• Use data. Using census data, national data sets, and state administrative data is key to tracking trends over time in the outcomes and indicators. Include trends at the local level and in high risk subgroups (i.e. by race/ethnicity, income, special needs, gender, etc.) as well as the state as a whole.
  • Publicly report on trends over time for key outcomes and indicators.

Setting indicators

To assess the many influences on early academic success, policymakers may want  to examine a range of indicators in addition to academic performance. The National Educational Goals Panel determined that measuring school readiness required three components: readiness in the child, readiness in the school, and readiness in communities and families. To be most useful as a tool to inform policy decisions, each indicator selected should meet the following criteria: 

  • Is something you care about enough to measure and track. Reflects an important child, family, or community outcome. Reflects access to service systems or programs that are “widely accepted” as important to child outcomes. (For example, health insurance coverage, early prenatal care, high quality child care).
  • Has policy relevance. Can be influenced by program or policy changes. Helps to better understand the impact of investments or policy choices. Is something policymakers want to know.
  • Enables states to assess gaps, with special attention to populations at high risk. Measures the conditions of children, by race/ethnicity and family income. Uses accessible data that is timely and available on an annual basis. Tracks data for the state as a whole and for local communities (county, city, town, school or, neighborhood).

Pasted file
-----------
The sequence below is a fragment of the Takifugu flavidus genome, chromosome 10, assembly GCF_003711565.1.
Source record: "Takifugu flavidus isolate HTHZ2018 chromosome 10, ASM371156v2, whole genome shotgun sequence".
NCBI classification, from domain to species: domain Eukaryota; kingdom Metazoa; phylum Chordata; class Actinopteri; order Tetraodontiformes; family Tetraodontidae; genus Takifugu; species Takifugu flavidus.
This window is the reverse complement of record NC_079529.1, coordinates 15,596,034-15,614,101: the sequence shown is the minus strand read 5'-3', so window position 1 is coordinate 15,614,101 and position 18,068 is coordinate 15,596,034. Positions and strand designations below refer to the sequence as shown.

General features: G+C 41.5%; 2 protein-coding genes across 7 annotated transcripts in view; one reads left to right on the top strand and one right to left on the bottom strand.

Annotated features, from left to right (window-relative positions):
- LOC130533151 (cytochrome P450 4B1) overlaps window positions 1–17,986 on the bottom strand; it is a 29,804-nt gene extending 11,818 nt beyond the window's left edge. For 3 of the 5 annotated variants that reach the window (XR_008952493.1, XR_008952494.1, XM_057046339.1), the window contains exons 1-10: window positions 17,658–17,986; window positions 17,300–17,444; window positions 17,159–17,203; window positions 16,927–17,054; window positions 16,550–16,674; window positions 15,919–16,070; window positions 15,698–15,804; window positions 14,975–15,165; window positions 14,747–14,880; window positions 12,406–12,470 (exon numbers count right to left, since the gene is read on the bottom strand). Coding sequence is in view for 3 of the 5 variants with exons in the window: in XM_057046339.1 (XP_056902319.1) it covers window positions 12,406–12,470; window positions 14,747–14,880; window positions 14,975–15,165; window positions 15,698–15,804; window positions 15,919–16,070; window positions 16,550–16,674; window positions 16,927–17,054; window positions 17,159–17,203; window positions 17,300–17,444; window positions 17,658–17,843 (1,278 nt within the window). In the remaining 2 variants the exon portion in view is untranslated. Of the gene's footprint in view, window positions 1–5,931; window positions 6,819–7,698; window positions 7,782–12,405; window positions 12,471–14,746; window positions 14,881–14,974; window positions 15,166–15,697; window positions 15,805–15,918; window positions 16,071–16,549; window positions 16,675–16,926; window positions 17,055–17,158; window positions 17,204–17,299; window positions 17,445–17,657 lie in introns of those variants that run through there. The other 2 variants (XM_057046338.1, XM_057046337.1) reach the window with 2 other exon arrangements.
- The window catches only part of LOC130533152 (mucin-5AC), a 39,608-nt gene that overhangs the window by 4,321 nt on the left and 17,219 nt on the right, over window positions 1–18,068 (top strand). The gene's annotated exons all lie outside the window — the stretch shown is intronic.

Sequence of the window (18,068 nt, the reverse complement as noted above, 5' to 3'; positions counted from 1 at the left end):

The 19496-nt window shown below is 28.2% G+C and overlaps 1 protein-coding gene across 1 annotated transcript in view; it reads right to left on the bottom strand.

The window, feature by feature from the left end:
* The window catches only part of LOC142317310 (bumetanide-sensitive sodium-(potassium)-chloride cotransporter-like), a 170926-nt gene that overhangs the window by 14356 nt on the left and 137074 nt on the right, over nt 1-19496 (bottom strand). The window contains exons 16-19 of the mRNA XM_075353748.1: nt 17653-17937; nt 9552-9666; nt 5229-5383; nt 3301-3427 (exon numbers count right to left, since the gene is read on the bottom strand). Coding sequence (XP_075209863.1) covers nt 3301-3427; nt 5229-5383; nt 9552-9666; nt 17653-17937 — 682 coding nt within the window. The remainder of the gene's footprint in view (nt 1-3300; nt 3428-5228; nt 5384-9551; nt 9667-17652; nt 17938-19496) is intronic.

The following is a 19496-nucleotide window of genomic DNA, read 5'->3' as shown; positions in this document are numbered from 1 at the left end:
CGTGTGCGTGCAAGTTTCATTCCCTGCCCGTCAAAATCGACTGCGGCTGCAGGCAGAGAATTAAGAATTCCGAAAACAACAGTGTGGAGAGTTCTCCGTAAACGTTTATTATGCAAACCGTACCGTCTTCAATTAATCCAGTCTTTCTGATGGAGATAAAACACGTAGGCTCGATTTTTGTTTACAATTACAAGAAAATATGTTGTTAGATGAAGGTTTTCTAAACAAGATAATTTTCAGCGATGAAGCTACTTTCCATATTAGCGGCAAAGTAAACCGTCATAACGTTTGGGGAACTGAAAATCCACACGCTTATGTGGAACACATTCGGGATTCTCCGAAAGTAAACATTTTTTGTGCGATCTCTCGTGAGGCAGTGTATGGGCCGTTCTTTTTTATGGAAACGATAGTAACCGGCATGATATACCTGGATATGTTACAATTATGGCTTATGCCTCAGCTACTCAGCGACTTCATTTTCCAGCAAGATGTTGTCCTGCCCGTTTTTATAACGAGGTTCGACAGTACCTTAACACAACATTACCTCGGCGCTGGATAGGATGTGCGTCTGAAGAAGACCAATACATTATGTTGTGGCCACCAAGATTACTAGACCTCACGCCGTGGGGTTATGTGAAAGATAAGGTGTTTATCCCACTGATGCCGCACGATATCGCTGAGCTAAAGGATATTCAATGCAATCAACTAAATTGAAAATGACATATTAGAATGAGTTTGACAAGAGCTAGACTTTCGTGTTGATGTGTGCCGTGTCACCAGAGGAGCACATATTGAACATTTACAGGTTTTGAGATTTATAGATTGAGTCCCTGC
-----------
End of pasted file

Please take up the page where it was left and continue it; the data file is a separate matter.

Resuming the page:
• Uses measures that are developmentally-appropriate. Addresses special considerations by age group: birth to age 3, preschool and kindergarten to third grade. Addresses the special needs of children with disabilities.
  • Uses measures that are relevant across all racial, cultural and language groups. 

Center on the Developing Child at Harvard University (2007). A Science-Based Framework for Early Childhood Policy:Using Evidence to Improve Outcomes in Learning, Behavior, and Health for Vulnerable Children. http://www.developingchild.harvard.edu.

Child Trends School Readiness Resources

Getting Ready http://www.aecf.org/upload/publicationfiles/ch3622h583.pdf.


Virginia Performs tracks progress toward indicators across all major public investments, including education. Education measures include School Readiness, Third Grade and Fourth Grade reading.


How do we oversee the implementation of a results-based plan? The National School Readiness Indicators Initiative brought together 17 states to identify common measures for success and developed a set of core indicators.


Information on monitoring implementation by Fiscal Policy Studies Institute.


A checklist of questions to ask in order to improve accountability and monitoring.


Implementation During Economic Downturns. New Mexico phased-in enhanced funding for full-day kindergarten over five years, first targeting districts with the highest rates of low-income students, students whose first language is not English, and high-mobility families.